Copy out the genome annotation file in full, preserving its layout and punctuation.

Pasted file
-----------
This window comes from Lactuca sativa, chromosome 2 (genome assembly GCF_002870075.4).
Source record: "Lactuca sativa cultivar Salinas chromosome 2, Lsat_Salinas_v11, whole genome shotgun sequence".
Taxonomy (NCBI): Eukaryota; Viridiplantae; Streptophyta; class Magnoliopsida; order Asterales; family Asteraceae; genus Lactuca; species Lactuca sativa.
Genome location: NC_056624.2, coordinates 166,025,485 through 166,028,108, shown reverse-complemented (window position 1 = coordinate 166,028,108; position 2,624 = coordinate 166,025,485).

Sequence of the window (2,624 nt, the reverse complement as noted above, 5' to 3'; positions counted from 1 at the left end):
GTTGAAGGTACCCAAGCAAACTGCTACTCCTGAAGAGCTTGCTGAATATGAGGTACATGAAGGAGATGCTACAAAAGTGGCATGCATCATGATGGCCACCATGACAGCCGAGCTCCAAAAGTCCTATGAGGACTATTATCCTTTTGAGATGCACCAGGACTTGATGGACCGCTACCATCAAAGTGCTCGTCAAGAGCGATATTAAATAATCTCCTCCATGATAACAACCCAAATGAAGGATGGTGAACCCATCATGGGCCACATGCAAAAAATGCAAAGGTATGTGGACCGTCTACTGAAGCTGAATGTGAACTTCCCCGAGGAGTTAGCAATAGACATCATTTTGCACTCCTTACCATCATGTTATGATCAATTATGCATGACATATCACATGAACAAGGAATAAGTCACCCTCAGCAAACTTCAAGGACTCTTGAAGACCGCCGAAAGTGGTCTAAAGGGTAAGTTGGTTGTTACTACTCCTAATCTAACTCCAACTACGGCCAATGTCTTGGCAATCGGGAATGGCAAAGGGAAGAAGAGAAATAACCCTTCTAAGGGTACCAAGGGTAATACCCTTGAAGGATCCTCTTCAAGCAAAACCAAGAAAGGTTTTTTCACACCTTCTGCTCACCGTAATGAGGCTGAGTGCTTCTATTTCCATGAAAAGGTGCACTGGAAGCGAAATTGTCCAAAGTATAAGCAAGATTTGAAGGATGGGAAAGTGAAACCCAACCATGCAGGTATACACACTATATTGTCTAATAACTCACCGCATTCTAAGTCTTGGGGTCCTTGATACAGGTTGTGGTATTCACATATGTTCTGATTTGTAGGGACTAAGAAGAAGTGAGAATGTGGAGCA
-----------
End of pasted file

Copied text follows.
This window comes from Lactuca sativa, chromosome 2 (genome assembly GCF_002870075.4).
Source record: "Lactuca sativa cultivar Salinas chromosome 2, Lsat_Salinas_v11, whole genome shotgun sequence".
Taxonomy (NCBI): Eukaryota; Viridiplantae; Streptophyta; class Magnoliopsida; order Asterales; family Asteraceae; genus Lactuca; species Lactuca sativa.
Genome location: NC_056624.2, coordinates 166,025,485 through 166,028,108, shown reverse-complemented (window position 1 = coordinate 166,028,108; position 2,624 = coordinate 166,025,485).

Sequence of the window (2,624 nt, the reverse complement as noted above, 5' to 3'; positions counted from 1 at the left end):
GTTGAAGGTACCCAAGCAAACTGCTACTCCTGAAGAGCTTGCTGAATATGAGGTACATGAAGGAGATGCTACAAAAGTGGCATGCATCATGATGGCCACCATGACAGCCGAGCTCCAAAAGTCCTATGAGGACTATTATCCTTTTGAGATGCACCAGGACTTGATGGACCGCTACCATCAAAGTGCTCGTCAAGAGCGATATTAAATAATCTCCTCCATGATAACAACCCAAATGAAGGATGGTGAACCCATCATGGGCCACATGCAAAAAATGCAAAGGTATGTGGACCGTCTACTGAAGCTGAATGTGAACTTCCCCGAGGAGTTAGCAATAGACATCATTTTGCACTCCTTACCATCATGTTATGATCAATTATGCATGACATATCACATGAACAAGGAATAAGTCACCCTCAGCAAACTTCAAGGACTCTTGAAGACCGCCGAAAGTGGTCTAAAGGGTAAGTTGGTTGTTACTACTCCTAATCTAACTCCAACTACGGCCAATGTCTTGGCAATCGGGAATGGCAAAGGGAAGAAGAGAAATAACCCTTCTAAGGGTACCAAGGGTAATACCCTTGAAGGATCCTCTTCAAGCAAAACCAAGAAAGGTTTTTTCACACCTTCTGCTCACCGTAATGAGGCTGAGTGCTTCTATTTCCATGAAAAGGTGCACTGGAAGCGAAATTGTCCAAAGTATAAGCAAGATTTGAAGGATGGGAAAGTGAAACCCAACCATGCAGGTATACACACTATATTGTCTAATAACTCACCGCATTCTAAGTCTTGGGGTCCTTGATACAGGTTGTGGTATTCACATATGTTCTGATTTGTAGGGACTAAGAAGAAGTGAGAATGTGGAGCA